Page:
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Friday, April 17, 2015

Navy’s First Shot of World War I - April 19th, 1917

Blog #48.  April 17, 2015 by Marcus W. Robbins
 
We hold an artifact adjacent to the Norfolk Naval Shipyard on the Path of History that played such an important naval role with our entry into what was once considered the Great War.  I wish to share a brief review of a 6" gun named "Teddy" named in honor of Theodore Roosevelt that was placed upon the aft end of the American Steamship S. S. Mongolia.  It was with this gun a group of United States Navy men fired the first successful shot that sank a German submarine on April 19th 1917.  This week, 98 years ago marks that historic event and thus begins “History Matters” reviews with this and future issues leading up to the 100th anniversary of World War I in 2017.

Photo #1 ~ 6” Gun from S.S. Mongolia at Path of History
Adjacent to the Norfolk Naval Shipyard
(Photo courtesy of Marcus W. Robbins, taken on April 14, 2015)

By 1915 the European Allies were in need of desperate measures to bring in large amounts of gross tonnage; supplies, food and war support items of all types so various large commercial steamships were outright purchased from private lines and pressed into military support services.  At this time America had not entered the Great War and in fact the United States does not declare war upon Germany until April 6, 1917.  Dates aside, nothing removed the current threat of German submarines and blockading efforts to stop all supplies headed to Europe at all cost.  Overseas shipping was not only risky but a deadly business.
 
It was because of this threat the United States placed 6” guns both fore and aft on some of these commercial vessels preforming military sea service.  S. S. Mongolia encountered a German submarine in the English Channel in which the crew fired, hit and sunk that vessel when it broke surface with its periscope and tower.  This was the first shot from an American vessel on the high seas after war had been declared.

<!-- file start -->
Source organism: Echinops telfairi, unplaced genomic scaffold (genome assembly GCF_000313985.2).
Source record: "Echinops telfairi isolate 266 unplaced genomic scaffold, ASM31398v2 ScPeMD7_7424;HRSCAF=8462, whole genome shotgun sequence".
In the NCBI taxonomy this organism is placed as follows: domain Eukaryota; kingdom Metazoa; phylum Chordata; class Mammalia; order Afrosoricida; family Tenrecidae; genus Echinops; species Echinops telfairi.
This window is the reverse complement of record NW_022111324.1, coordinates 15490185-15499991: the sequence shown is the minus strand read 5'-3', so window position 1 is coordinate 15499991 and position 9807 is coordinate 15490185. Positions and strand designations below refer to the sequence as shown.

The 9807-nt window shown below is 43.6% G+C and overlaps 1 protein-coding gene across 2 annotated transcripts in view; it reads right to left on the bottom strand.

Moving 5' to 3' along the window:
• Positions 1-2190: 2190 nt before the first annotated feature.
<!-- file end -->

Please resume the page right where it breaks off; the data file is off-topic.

This is “Teddy” at sea on the aft end of the S.S. Mongolia from a real picture photo postcard after the conflict.  On April 27, 1918 the ship was acquired by the United States Navy and on May 8, 1918 is commissioned USS Mongolia ID 1615.  The ship preformed troop transport duties till returned to its owners on September 11, 1919.

Photo #2 ~ Real Picture Postcard
Teddy – 6 IN GUN USS MONGOLIA
(Photo courtesy of Marcus W. Robbins)
 
The following text is from the Naval History and Heritage Command:

The ship's after six-inch gun and its crew are pictured in April 1917.  The two officers at right are identified, in the original photo caption, as Lieutenant Ware and Captain Emory Rice of the U.S. Naval Reserve Force.  Note shells on deck, painted with letters: "T-E-X-A-S" and "T-E-D-D-Y."  Mongolia was assigned a Navy armed guard on 17 March 1917.  She engaged a German submarine on 19 April 1917, the first U.S. ship encounter with a U-Boat after the United States entered World War I.

Photo #3 ~ Image NH 781
Six-inch gun on S.S. Mongolia, April 1917
(Photo courtesy of United States Navy)
 
I brought a ladder out to view the upper part of the breach to better observe the small brass plaque that reads:
 
UNITED STATES NAVAL 6” GUN
FROM THIS GUN WAS FIRED THE FIRST HOSTILE UNITED STATES SHELL DURING THE WORLD WAR.  THE SHELL WAS FIRED AT 5:23 A.M. APRIL 19, 1917 AT A GERMAN SUBMARINE.  THE GUN AT THAT TIME WAS MOUNTED ON THE AFTERDECK OF THE S.S. MONGOLIA AND WAS MANNED BY SEVEN SEAMEN BELONGING TO THE UNITED STATES NAVY TRANSFERED FROM THE UNITED STATES NAVY DEPARTMENT.
 
Photo #4 ~ 6” Gun Brass Plaque from S.S. Mongolia at Path of History
Adjacent to the Norfolk Naval Shipyard
(Photo courtesy of Marcus W. Robbins, taken on April 14, 2015)

And finally in closing, something that caught my eye many years ago in my Mother’s barn that she allowed me to have was a heavy paper poster of sorts, a bit frayed and silverfish eaten at the edges yet very cool.  I framed it having no idea at the time of the historic significance and how it would tie into the Norfolk Naval Shipyard.  It portrays a large waving American flag and a ship underneath with an inscription that reads:

AMERICAN STEAMSHIP
“MONGOLIA” WHOSE GUN FIRED THE
FIRST SHOT FOR THE UNITED STATES ON
APRIL 19TH 1917 and SANK A GERMAN SUBMARINE
 
Photo #5 ~ S.S. Mongolia War Poster circa 1917
(Photo courtesy of Marcus W. Robbins, taken on April 16, 2015)

While we shall mark the 1917 formal entry of the United States into the Great War at 100 years ago in 2017 it is just as important to listen as the drumbeat on the home front was getting louder by the month well before that as these commercial vessels were armed and crewed by the Navy to protect both the Allies and American interests.  The Norfolk Navy Yard, and for that matter the entire country was about to be forever changed because of this very 6” gun that is within a couple of baseball throws from the northern shipyard wall today because –“history matters”.